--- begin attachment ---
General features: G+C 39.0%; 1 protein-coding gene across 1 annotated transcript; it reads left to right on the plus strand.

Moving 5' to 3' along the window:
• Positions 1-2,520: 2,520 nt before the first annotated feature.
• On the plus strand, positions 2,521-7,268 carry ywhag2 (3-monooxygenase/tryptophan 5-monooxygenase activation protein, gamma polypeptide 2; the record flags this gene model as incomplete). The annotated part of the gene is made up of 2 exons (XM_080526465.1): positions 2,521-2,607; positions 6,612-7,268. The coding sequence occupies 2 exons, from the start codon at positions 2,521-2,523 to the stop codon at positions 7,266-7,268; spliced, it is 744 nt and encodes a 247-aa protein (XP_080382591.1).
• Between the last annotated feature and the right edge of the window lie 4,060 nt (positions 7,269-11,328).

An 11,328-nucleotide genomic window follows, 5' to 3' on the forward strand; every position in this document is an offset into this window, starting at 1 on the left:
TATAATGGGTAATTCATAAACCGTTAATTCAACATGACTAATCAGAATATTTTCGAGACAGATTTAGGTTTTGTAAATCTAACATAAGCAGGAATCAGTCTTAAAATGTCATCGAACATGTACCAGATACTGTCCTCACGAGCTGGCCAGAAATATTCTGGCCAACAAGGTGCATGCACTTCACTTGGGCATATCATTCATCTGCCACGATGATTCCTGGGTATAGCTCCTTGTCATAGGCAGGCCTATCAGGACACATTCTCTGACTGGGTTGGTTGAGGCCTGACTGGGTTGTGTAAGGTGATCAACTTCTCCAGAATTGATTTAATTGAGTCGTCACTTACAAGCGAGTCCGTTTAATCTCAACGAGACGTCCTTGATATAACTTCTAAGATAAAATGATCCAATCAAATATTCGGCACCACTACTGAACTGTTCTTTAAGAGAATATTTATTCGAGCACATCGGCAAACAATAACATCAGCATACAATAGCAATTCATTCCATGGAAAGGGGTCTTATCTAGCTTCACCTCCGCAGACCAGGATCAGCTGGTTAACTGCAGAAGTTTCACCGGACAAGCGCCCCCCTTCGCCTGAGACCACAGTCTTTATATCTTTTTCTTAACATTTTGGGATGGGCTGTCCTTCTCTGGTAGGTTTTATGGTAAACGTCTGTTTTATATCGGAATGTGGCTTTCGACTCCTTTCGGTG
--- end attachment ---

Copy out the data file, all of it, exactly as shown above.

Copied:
General features: G+C 39.0%; 1 protein-coding gene across 1 annotated transcript; it reads left to right on the plus strand.

Moving 5' to 3' along the window:
• Positions 1-2,520: 2,520 nt before the first annotated feature.
• On the plus strand, positions 2,521-7,268 carry ywhag2 (3-monooxygenase/tryptophan 5-monooxygenase activation protein, gamma polypeptide 2; the record flags this gene model as incomplete). The annotated part of the gene is made up of 2 exons (XM_080526465.1): positions 2,521-2,607; positions 6,612-7,268. The coding sequence occupies 2 exons, from the start codon at positions 2,521-2,523 to the stop codon at positions 7,266-7,268; spliced, it is 744 nt and encodes a 247-aa protein (XP_080382591.1).
• Between the last annotated feature and the right edge of the window lie 4,060 nt (positions 7,269-11,328).

An 11,328-nucleotide genomic window follows, 5' to 3' on the forward strand; every position in this document is an offset into this window, starting at 1 on the left:
TATAATGGGTAATTCATAAACCGTTAATTCAACATGACTAATCAGAATATTTTCGAGACAGATTTAGGTTTTGTAAATCTAACATAAGCAGGAATCAGTCTTAAAATGTCATCGAACATGTACCAGATACTGTCCTCACGAGCTGGCCAGAAATATTCTGGCCAACAAGGTGCATGCACTTCACTTGGGCATATCATTCATCTGCCACGATGATTCCTGGGTATAGCTCCTTGTCATAGGCAGGCCTATCAGGACACATTCTCTGACTGGGTTGGTTGAGGCCTGACTGGGTTGTGTAAGGTGATCAACTTCTCCAGAATTGATTTAATTGAGTCGTCACTTACAAGCGAGTCCGTTTAATCTCAACGAGACGTCCTTGATATAACTTCTAAGATAAAATGATCCAATCAAATATTCGGCACCACTACTGAACTGTTCTTTAAGAGAATATTTATTCGAGCACATCGGCAAACAATAACATCAGCATACAATAGCAATTCATTCCATGGAAAGGGGTCTTATCTAGCTTCACCTCCGCAGACCAGGATCAGCTGGTTAACTGCAGAAGTTTCACCGGACAAGCGCCCCCCTTCGCCTGAGACCACAGTCTTTATATCTTTTTCTTAACATTTTGGGATGGGCTGTCCTTCTCTGGTAGGTTTTATGGTAAACGTCTGTTTTATATCGGAATGTGGCTTTCGACTCCTTTCGGTG